In addition, the combination of these four defects can hinder the oxygenation of certain tissues, having cyanosis as one of its main symptoms.

Myocardial infarction

The infarction can leave as a sequel, that is, a small hole between the cardiac chambers that can cause the mixture of venous and arterial blood and hinder the oxygenation of the tissues, causing cyanosis.

Other causes

In addition to those mentioned above, other heart problems that can cause cyanosis are:

  • Transposition of the Great Arteries (TGA): the main arteries of the heart switch sides, making oxygenation difficult;
  • Total anomalous venous pulmonary return (TAPVR): when the pulmonary vein does not connect correctly with the heart;
  • Hypoplastic Left Heart Syndrome (HCL): when most of the structures on the left side of the heart are very small or underdeveloped;
  • Truncus arteriosus: a rare heart disease in which the pulmonary artery and aorta are joined, mixing arterial and venous blood.

Lung diseases

Cyanosis occurs due to pulmonary causes, when the lungs are unable to oxygenate the blood. This type of problem can happen, for example, in cases of pulmonary emphysema , cystic fibrosis and in extensive pneumonias.

Respiratory diseases that can cause cyanosis are:

Pulmonary embolism

pulmonary embolism occurs when a thrombus (a blood clot or embolus) is released and blocks the pulmonary arteries. These blockages can occur due to pieces of fat, bone fragments or air bubbles.

In most cases (approximately 90% of cases), clots originate in the lower limbs, causing pulmonary embolism to be recognized as a common complication of thrombosis .

The annual incidence of the disease is 1 patient per 1,000 inhabitants and its lethality rate varies between 12% and 17%. One of its symptoms may be cyanosis.

Bronchiolite

The Bronchiolitis is a seasonal viral infection very common in babies. It is characterized by symptoms very similar to those of a cold , causing swelling and accumulation of mucus in the bronchioles.

It is usually caused by common viruses and resolves easily in a few days, but may need medical help in some cases. It is more common in infants who are between 2 and 6 months of age. In more severe cases, it can cause cyanosis.

Chronic Obstructive Pulmonary Disease (COPD)

Chronic obstructive pulmonary disease is a group of diseases that lead to pulmonary dysfunction, characterized mainly by difficulty in breathing. Its main cause is the consumption of tobacco, followed by the inhalation of pollution and chemical substances.

The condition is usually a set of symptoms such as chronic bronchitis and pulmonary emphysema.

It is a progressive disease that affects mainly people over 35 years of age, smokers, ex-smokers, coal workers, potteries, pizzerias and other places with exposure to smoke.

Asthma

The Asthma is a chronic disease that occurs due to the inflammation of the airways, causing substances responsible for the contraction of bronchi are released, narrowing the respiratory tract and causing difficulty in breathing.

In addition to shortness of breath, asthma also causes mucus production, which in turn increases bronchial inflammation even more. When asthma attacks are very severe, cyanosis may be one of the symptoms.

Interstitial lung disease

Interstitial lung disease is caused by damage to the cells surrounding the alveoli, which causes widespread inflammation and scarring of the lungs.

There are more than 300 different diseases that can be classified as interstitial lung disease. Most are rare, but the most frequent include:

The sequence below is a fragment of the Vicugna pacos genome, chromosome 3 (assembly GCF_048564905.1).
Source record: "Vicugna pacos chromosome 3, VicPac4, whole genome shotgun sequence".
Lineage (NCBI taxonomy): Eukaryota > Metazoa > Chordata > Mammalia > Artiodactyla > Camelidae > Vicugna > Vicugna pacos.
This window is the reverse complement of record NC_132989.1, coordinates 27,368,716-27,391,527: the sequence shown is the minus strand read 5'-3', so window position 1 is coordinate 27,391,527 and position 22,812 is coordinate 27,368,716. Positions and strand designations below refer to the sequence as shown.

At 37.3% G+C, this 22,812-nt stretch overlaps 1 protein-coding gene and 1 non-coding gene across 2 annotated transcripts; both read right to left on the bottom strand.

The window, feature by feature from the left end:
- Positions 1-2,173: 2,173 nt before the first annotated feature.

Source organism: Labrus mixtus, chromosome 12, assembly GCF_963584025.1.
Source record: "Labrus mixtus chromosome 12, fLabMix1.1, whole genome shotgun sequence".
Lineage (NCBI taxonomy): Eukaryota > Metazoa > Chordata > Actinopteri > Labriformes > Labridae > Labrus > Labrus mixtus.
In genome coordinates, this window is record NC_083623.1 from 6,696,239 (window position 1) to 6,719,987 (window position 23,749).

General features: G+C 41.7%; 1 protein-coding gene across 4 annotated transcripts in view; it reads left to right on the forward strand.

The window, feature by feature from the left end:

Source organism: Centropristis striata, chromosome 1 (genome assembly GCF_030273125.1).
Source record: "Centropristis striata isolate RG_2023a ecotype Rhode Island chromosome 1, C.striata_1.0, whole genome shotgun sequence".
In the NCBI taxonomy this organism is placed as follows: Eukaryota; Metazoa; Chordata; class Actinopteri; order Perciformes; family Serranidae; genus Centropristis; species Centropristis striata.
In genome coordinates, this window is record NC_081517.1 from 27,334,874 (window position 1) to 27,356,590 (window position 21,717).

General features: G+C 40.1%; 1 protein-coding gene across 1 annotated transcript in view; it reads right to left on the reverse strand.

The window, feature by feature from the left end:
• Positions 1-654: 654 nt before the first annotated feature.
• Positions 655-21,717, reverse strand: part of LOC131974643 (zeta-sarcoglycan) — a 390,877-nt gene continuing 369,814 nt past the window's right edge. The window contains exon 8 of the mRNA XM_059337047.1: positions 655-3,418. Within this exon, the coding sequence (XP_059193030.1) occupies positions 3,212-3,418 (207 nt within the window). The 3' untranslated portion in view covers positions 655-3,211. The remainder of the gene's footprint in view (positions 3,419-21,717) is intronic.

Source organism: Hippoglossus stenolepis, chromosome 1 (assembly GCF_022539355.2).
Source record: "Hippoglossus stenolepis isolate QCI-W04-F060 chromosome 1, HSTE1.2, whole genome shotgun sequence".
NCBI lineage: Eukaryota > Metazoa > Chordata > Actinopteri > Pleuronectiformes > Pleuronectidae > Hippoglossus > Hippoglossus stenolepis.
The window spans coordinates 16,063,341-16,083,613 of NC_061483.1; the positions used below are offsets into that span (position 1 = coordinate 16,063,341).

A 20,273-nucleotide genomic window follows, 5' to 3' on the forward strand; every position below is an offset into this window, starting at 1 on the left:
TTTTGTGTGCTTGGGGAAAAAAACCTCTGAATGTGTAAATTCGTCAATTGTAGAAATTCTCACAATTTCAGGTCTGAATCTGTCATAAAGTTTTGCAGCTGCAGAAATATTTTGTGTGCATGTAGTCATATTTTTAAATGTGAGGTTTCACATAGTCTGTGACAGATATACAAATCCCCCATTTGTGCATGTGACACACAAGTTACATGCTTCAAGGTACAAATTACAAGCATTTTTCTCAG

• Sarcoidosis (growth of small groups of inflammatory cells in different parts of the body, including the lung);
  • Idiopathic pulmonary fibrosis (scarring of the lungs);
  • Allergic alveolitis (inflammatory reaction in the alveoli);
  • Pneumoconiosis (chronic fibrosis of the lungs).

When in advanced stages, many of these diseases may have cyanosis as part of their symptomatic condition.

Pneumonia

The pneumonia is an inflammation of the air bags on one or both lungs and may cause them to become filled with liquid.

Circulatory diseases

Cyanosis can also happen when the blood oxygenated by the lungs cannot fully make its way into the tissues.

The symptom can occur, for example, in hemorrhagic shock (significant blood loss) or septic shock (generalized infection that can cause organ failure and low blood pressure), arterial obstructions or Raynaud’s disease.

Hematological diseases

Diseases like sickle cell anemia cause low availability of oxygen-carrying hemoglobin. The lack of this substance can lead to cyanosis.

Intoxications

The abuse of some substances, such as dapsone, can cause the accumulation of methaemoglobin, a substance that is not effective in transporting oxygen from the blood to the tissues, resulting in cyanosis.

Lack of oxygen in the inspired air

Rarefied locations, usually high altitude locations, have less oxygen circulating in the air. People who are not physically conditioned to withstand these situations can develop cyanosis.

Excessive exposure to air or cold water

Cyanosis is a common symptom in people who are exposed to the cold for a long time. When the cause is this, the problem is not necessarily so serious and its treatment is simple. Still, it is important to be aware of the body’s signals so as not to let the problem develop into a more serious condition.

Other causes

There are also other causes that can cause cyanosis to appear. Are they:

  • Drug overdose (narcotics, benzodiazepines, sedatives, etc.);
  • Toxins, such as cyanide;
  • Drowning;
  • Low oxygen content in the blood.

Risk factors

There are some risk factors that can trigger cyanosis. Understand:

Genetics

Cyanosis can be caused by heart disease of genetic origin, such as tetralogy of Fallot, a rare condition caused by a combination of four defects in the formation of the heart.

Smoking

We are all already bald to know about the ills caused by cigarette smoking. The impact of smoke and its toxic substances on the lungs and the respiratory system can cause not only cyanosis, but is also associated with the appearance of more than 50 other pathologies.